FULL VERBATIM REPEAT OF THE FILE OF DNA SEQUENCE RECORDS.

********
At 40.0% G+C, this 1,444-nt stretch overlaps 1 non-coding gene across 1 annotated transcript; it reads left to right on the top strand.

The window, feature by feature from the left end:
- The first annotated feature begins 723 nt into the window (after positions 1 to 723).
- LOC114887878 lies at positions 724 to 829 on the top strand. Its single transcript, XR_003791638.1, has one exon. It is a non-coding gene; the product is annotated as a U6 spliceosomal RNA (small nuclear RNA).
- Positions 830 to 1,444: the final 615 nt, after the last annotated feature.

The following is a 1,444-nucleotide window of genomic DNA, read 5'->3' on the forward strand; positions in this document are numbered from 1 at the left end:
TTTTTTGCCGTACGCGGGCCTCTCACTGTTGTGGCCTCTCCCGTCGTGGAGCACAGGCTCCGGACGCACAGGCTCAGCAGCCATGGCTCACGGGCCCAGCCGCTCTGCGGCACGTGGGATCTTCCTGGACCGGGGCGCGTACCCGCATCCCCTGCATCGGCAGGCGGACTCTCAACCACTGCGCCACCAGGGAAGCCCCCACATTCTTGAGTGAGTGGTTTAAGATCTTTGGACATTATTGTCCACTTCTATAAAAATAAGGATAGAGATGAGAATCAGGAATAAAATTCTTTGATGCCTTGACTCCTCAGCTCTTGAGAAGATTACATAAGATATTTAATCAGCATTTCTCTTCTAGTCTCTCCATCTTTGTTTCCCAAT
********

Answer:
At 40.0% G+C, this 1,444-nt stretch overlaps 1 non-coding gene across 1 annotated transcript; it reads left to right on the top strand.

The window, feature by feature from the left end:
- The first annotated feature begins 723 nt into the window (after positions 1 to 723).
- LOC114887878 lies at positions 724 to 829 on the top strand. Its single transcript, XR_003791638.1, has one exon. It is a non-coding gene; the product is annotated as a U6 spliceosomal RNA (small nuclear RNA).
- Positions 830 to 1,444: the final 615 nt, after the last annotated feature.

The following is a 1,444-nucleotide window of genomic DNA, read 5'->3' on the forward strand; positions in this document are numbered from 1 at the left end:
TTTTTTGCCGTACGCGGGCCTCTCACTGTTGTGGCCTCTCCCGTCGTGGAGCACAGGCTCCGGACGCACAGGCTCAGCAGCCATGGCTCACGGGCCCAGCCGCTCTGCGGCACGTGGGATCTTCCTGGACCGGGGCGCGTACCCGCATCCCCTGCATCGGCAGGCGGACTCTCAACCACTGCGCCACCAGGGAAGCCCCCACATTCTTGAGTGAGTGGTTTAAGATCTTTGGACATTATTGTCCACTTCTATAAAAATAAGGATAGAGATGAGAATCAGGAATAAAATTCTTTGATGCCTTGACTCCTCAGCTCTTGAGAAGATTACATAAGATATTTAATCAGCATTTCTCTTCTAGTCTCTCCATCTTTGTTTCCCAAT